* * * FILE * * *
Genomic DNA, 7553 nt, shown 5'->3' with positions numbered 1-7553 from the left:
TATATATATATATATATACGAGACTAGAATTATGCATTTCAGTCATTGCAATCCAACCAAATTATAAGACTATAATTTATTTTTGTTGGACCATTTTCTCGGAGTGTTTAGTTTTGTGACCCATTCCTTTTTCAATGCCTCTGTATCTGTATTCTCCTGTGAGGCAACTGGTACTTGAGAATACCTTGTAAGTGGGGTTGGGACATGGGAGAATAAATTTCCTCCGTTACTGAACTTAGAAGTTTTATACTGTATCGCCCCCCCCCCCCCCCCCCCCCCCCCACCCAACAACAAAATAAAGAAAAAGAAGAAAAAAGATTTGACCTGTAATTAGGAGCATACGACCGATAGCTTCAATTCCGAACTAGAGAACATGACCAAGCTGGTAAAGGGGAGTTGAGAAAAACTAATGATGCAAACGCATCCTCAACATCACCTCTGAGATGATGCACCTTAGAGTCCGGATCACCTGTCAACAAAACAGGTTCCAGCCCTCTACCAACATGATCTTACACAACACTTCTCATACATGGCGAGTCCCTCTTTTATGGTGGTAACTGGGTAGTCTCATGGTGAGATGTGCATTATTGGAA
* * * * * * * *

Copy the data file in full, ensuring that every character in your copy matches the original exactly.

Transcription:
Genomic DNA, 7553 nt, shown 5'->3' with positions numbered 1-7553 from the left:
TATATATATATATATATACGAGACTAGAATTATGCATTTCAGTCATTGCAATCCAACCAAATTATAAGACTATAATTTATTTTTGTTGGACCATTTTCTCGGAGTGTTTAGTTTTGTGACCCATTCCTTTTTCAATGCCTCTGTATCTGTATTCTCCTGTGAGGCAACTGGTACTTGAGAATACCTTGTAAGTGGGGTTGGGACATGGGAGAATAAATTTCCTCCGTTACTGAACTTAGAAGTTTTATACTGTATCGCCCCCCCCCCCCCCCCCCCCCCCCCACCCAACAACAAAATAAAGAAAAAGAAGAAAAAAGATTTGACCTGTAATTAGGAGCATACGACCGATAGCTTCAATTCCGAACTAGAGAACATGACCAAGCTGGTAAAGGGGAGTTGAGAAAAACTAATGATGCAAACGCATCCTCAACATCACCTCTGAGATGATGCACCTTAGAGTCCGGATCACCTGTCAACAAAACAGGTTCCAGCCCTCTACCAACATGATCTTACACAACACTTCTCATACATGGCGAGTCCCTCTTTTATGGTGGTAACTGGGTAGTCTCATGGTGAGATGTGCATTATTGGAA